A recent study has shown that smaller-scale companies make up many of the new entrants under Japan’s Food with Function Claims (FFC) system.
It also showed that FFC companies have a higher compound annual growth rate (CAGR) than dietary supplement players which do not.
Snapshot of FFC
Introduced in 2015, FFC is considered an easier route to market compared with Japan’s regulatory system for Foods for Specific Health Uses (FOSHU). Contrary to FOSHU, the products under FFC don’t need clinical trial (CT) evidence, and can instead rely on information from sources such as systematic reviews.
“Under the FFC system, the government certified many product health claims—including those related to eyes, joints, mental stress, cognitive function, sleep, physical fatigue, and obesity—that had not previously been approved under the FOSHU system,” the paper states.
To assess the impact of FCC since 2015 on the dietary supplement industry, the latest study was conducted by testing multiple hypotheses on existing data, namely 169 Japanese dietary supplement companies and 731 products.
The study also investigated the profit growth rates of the top 27 dietary supplement companies in the country.
121 of the 169 companies (71.6%) were new entrants to the industry via FFC, while the remaining were existing companies which already operated under the FOSHU scheme.
Furthermore, 89% of all products launched under FFC relied solely on systematic reviews of the ingredients used to secure regulatory approval.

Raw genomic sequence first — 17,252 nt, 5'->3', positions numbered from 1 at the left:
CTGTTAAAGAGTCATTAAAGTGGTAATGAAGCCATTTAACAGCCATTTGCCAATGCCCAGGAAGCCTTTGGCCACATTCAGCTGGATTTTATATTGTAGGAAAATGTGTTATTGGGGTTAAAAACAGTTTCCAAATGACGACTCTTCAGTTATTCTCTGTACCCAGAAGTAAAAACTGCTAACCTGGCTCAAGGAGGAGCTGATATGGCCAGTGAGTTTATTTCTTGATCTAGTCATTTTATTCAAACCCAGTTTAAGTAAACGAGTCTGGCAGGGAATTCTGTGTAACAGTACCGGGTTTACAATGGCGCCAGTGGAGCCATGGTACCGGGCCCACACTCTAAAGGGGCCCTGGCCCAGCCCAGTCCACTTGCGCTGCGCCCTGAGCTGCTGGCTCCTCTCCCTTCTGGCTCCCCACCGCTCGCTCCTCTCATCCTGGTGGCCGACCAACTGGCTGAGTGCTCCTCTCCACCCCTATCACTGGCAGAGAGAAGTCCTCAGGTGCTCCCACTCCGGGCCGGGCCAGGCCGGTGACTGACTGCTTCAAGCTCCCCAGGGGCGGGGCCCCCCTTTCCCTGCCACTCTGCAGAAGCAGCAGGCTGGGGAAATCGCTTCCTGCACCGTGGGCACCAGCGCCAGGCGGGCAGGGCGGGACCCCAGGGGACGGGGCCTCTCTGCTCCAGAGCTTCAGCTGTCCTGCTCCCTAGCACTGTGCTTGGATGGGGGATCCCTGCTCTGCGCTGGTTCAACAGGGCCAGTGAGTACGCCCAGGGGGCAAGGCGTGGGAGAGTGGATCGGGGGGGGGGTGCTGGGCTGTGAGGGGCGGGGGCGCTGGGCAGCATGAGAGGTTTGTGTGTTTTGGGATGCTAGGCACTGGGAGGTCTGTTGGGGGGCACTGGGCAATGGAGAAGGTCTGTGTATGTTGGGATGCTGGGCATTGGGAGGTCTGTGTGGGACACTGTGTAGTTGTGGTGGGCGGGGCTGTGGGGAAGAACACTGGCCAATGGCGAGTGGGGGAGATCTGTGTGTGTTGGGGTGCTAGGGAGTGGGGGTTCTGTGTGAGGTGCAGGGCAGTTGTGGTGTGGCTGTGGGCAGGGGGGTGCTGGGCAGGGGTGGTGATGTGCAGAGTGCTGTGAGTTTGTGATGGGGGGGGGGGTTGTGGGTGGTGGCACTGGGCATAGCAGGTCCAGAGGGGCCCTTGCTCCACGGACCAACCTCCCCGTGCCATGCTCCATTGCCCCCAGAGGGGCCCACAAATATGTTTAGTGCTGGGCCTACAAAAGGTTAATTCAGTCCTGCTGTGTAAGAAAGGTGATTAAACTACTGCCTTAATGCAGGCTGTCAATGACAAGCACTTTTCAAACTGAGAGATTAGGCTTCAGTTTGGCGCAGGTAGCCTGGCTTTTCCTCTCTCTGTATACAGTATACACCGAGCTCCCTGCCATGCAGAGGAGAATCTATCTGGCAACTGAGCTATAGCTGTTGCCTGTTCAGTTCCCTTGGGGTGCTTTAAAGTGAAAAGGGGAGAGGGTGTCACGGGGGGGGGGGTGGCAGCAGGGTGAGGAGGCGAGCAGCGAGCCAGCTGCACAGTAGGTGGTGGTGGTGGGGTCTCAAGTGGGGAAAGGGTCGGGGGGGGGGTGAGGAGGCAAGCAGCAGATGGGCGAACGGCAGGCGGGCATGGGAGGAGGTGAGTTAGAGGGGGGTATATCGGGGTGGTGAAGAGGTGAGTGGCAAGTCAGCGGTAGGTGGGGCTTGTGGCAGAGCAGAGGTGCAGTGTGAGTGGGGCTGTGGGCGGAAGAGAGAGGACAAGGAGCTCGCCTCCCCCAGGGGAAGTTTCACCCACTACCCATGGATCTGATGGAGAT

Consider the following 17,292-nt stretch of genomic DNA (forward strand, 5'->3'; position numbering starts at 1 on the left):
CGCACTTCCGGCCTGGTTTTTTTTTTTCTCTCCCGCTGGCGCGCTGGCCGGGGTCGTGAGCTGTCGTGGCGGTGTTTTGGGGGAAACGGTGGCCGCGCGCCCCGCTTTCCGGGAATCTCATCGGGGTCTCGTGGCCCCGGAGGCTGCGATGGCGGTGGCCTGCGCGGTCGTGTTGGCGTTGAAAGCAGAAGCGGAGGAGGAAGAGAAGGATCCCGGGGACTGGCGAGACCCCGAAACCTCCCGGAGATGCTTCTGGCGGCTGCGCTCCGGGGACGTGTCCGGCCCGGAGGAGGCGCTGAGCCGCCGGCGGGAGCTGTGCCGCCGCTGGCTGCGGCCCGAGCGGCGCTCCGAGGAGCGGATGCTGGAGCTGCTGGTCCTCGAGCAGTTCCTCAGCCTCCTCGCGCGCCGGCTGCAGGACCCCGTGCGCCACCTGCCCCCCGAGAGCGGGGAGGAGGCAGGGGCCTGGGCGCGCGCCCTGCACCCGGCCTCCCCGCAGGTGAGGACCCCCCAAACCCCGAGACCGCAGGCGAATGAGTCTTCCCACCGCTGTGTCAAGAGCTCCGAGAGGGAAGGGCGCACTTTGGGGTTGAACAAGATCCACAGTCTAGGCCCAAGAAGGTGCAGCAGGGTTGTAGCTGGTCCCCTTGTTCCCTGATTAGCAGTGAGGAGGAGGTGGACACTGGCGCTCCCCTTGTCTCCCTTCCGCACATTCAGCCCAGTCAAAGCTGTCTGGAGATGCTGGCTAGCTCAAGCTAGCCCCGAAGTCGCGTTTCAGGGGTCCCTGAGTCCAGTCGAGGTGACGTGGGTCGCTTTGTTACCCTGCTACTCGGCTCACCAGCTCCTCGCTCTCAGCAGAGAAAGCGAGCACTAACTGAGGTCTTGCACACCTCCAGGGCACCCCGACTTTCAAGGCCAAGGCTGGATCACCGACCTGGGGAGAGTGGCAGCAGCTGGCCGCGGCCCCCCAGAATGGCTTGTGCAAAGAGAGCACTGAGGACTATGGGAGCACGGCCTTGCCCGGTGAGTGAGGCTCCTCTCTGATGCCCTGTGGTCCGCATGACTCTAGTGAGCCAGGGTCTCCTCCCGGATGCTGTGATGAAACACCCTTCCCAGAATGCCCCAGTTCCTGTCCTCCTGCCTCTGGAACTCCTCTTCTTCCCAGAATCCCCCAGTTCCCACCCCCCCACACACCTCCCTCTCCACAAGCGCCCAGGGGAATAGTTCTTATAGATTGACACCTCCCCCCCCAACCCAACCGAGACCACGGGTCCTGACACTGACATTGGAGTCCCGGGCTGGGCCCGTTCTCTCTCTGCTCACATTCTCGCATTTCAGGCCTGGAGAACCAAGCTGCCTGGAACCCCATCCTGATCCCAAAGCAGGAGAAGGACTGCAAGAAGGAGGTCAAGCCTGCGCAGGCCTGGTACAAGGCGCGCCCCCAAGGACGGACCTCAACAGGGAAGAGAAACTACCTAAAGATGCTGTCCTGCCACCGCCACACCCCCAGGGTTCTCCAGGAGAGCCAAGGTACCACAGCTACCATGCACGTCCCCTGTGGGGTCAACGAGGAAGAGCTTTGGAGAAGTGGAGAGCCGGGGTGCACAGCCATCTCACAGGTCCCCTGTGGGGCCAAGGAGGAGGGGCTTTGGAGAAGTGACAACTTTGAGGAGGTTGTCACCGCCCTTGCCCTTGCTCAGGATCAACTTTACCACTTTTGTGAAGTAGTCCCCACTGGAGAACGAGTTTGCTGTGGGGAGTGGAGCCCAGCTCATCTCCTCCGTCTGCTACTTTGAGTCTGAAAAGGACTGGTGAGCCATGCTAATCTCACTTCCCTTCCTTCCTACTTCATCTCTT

“The FFC system provides a variety of product development strategies for manufacturing companies. In notification using the Systematic Review (SR), the company supplements its own research and development resources with accumulated external knowledge to commercialize its product efficiently,” the authors state.
When analysing the top 27 dietary supplement companies in the market, the researchers also discovered that the 15 companies who had launched FFC products were enjoying a larger compound annual growth rate than those who had stuck solely to the FOSHU regime.
The paper added that consumers have also benefited from an increasing diversity of products. FFC’s requirement for clear labelling of nutritional or health information also empower consumers to make more informed choices, it added.
Regulatory prospects for functional foods
Concluding the study, the authors highlighted the need for a “transdisciplinary R&D among scholars, practitioners and policymakers” to hone the reliability of knowledge gathered under systematic reviews.
This has implications on the product safety due to the combination of multiple ingredients leading to unexpected effects, they added.
Furthermore, the authors added that there are opportunities for the Japanese system to be harmonized internationally which would provide more product variety for consumers, reduce cost of export for Japanese companies, and ease the barriers of entry for foreign companies.
“Optimizing the Relationship between Regulation and Innovation in Dietary Supplements: A Case Study of Food with Function Claims in Japan”
Authors: Sato, K.; Kodama, K.; Sengoku, S.